Q&A: Stacy-Marie Ishmael on Her Mission to Build, Expand Financial Times Communities

Tim Sohn interviews Stacy-Marie Ishmael, the new -- and first -- vice president of communities for the Financial Times.

Financial Times
An image from the Financial Times’ Innovative Lawyers event in 2012. Photo courtesy of FT.
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Stacy-Marie Ishmael, vice president of communities at the Financial TimesStacy-Marie Ishmael was recently named the first vice president of communities for Financial Times. I recently caught up with her to discuss this new position, what types of communities she will be building and expanding for the FT, return on investment, social media advertising, and much more.

Here are excerpts:

Question: Congratulations on your appointment as vice president of communities at the Financial Times. What were you doing previously, and what led you to this position?

Answer: Immediately before this, I worked as a product manager at a technology company based in New York called Percolate. Percolate builds software for Fortune 500 companies, and I had a really, really good time there understanding the product process around how software is built and working with clients like American Express and Mastercard. There was definitely a lot to do. And before that, I was actually at the Financial Times. I spent five years at the FT as a reporter and editor, so now I’m back.

Q: Were there any skills that you used at Percolate that you bring to the Financial Times that you find especially useful?

A: One of the things a product manager must be good at is communication, and I feel like, I spent, as I said, five years as a reporter and an editor and really getting an understanding of how to communicate across different platforms. So, I worked on the newspaper side, and I worked on the digital and Web, and I felt that this really helped me in that product management position. It also helped with our clients. We had editorial clients, and I had a fairly sophisticated understanding of what publishers are thinking in social and digital because I’ve been on the other side.

Q: You launched some blogs previously at the Financial Times. Can you talk about that?

A: When I joined the FT, one of the first things that I did was work with the FT Alphaville team, which is currently celebrating its seven-year anniversary. Alphaville at the time was the very first financial blog from a major news organization. So, it was absolutely an experiment. It was at a time when blogging was still very, very new. We talk about extremely sophisticated topics in a way that is accessible, interesting, funny, opinionated, all the things that make blogs great that hadn’t really previously been applied to financial reporting context.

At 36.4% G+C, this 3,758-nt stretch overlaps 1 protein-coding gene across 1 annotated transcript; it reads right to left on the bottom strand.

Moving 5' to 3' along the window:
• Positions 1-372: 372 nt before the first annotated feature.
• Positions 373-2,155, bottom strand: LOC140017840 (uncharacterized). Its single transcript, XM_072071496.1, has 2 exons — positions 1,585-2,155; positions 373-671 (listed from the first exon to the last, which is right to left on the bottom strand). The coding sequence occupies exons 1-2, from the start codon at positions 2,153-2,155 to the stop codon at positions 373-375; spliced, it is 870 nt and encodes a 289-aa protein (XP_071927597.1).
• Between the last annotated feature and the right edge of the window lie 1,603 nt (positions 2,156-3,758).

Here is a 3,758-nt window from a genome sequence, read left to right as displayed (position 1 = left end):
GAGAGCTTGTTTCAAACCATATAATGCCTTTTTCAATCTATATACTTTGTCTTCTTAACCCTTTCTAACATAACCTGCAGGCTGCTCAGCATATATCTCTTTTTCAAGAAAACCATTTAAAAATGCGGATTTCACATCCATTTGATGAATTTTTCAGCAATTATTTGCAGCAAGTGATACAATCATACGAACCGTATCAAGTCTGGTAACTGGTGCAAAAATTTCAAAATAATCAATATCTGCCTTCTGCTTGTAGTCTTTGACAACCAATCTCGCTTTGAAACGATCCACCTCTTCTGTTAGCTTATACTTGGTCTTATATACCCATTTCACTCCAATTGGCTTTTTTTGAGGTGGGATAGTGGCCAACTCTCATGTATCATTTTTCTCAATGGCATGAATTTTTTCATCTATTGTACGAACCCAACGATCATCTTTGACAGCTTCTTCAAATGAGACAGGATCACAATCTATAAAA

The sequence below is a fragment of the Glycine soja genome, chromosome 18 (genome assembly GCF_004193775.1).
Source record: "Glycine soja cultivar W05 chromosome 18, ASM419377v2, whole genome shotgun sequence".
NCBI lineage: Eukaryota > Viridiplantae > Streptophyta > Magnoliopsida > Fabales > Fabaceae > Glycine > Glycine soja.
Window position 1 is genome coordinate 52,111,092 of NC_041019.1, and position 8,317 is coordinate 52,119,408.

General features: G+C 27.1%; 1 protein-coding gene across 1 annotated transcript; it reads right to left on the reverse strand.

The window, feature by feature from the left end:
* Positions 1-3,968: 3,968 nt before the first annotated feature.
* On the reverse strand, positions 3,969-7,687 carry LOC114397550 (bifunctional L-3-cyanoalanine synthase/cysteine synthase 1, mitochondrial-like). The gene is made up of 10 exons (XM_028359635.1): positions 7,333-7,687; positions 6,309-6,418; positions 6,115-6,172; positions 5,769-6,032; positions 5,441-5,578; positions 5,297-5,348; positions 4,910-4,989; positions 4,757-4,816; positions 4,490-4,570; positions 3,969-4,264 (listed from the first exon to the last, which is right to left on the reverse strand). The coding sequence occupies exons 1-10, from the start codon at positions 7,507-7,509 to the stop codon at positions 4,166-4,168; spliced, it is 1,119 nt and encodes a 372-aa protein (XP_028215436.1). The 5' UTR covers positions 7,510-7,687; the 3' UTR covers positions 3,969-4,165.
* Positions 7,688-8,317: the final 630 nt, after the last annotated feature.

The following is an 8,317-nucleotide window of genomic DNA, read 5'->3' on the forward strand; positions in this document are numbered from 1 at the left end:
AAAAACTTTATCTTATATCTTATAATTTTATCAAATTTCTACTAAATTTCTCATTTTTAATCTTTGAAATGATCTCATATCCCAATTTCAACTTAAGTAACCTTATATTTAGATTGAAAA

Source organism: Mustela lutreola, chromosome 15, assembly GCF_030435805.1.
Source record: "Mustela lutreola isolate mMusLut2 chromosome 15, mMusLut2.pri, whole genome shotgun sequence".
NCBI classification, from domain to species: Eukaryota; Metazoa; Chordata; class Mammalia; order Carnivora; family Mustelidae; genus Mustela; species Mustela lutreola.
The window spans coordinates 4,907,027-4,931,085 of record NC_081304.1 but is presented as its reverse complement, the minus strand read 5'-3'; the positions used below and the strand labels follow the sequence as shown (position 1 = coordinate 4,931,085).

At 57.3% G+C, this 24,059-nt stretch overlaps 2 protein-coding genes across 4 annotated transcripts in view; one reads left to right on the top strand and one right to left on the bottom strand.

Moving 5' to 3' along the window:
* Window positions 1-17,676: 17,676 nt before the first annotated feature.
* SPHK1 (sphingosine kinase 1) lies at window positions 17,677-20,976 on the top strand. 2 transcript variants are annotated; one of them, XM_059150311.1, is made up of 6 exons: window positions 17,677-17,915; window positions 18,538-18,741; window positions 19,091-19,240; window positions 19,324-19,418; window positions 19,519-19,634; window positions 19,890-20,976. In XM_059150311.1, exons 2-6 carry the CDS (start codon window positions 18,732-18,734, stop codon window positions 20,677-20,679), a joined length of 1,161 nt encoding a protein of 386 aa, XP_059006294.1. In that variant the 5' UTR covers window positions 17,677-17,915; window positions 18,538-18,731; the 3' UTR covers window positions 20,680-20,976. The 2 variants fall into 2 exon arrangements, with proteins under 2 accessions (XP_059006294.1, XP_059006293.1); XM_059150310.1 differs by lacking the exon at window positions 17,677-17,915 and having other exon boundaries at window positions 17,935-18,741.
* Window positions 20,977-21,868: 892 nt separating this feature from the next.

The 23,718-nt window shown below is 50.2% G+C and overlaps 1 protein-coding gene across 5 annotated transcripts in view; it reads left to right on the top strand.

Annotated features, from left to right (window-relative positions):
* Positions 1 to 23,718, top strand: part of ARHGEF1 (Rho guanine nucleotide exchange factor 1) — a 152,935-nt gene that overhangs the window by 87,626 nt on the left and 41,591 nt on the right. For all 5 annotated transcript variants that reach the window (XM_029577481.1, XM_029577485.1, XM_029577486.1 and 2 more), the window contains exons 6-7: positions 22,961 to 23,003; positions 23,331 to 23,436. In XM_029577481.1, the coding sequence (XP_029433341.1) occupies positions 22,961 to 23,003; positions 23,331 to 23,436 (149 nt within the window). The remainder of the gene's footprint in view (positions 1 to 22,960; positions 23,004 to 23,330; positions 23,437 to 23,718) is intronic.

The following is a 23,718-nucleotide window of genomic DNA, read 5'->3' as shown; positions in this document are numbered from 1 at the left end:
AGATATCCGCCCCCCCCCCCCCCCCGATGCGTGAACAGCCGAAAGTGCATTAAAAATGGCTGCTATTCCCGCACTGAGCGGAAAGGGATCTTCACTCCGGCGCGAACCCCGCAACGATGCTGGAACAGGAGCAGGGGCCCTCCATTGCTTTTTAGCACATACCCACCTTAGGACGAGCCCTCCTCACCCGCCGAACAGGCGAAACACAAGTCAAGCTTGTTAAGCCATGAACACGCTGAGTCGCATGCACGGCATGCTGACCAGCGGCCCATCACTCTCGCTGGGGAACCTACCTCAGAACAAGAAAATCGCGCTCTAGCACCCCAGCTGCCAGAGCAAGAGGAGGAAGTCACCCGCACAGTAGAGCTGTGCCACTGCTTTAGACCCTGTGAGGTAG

Q: What was the reaction from your readers?

A: At the very, very beginning, people were skeptical that news organizations should even be going into blogging. The readers loved it. They felt that we were speaking their language, we were reporting on things they found interesting, they appreciated the sophistication with which we tackled complex topics. The fact that it’s survived seven years so far and continues to thrive is a great testimony to that editorial strategy.

Q: What does your new position entail? Do you oversee any people? What’s the typical day like for you?

A: My new position is brand new – it’s new for me, and it’s new for the FT. Really the goal is to understand and execute on one core thing – and that is delighting and engaging FT audiences around the world. There are lots of ways that we can do that. In terms of people reporting to me, I will. I am currently hiring.

Q: In terms of communities, are you dealing with both online and offline communities?

A: It’s absolutely both. We are taking quite an expansive view of community, and our view is that wherever the readers are, whether they’re online on social platforms, whether they’re offline at events, it’s our responsibility to make sure we are where they are, and we are providing excellent editorial and content experiences for them.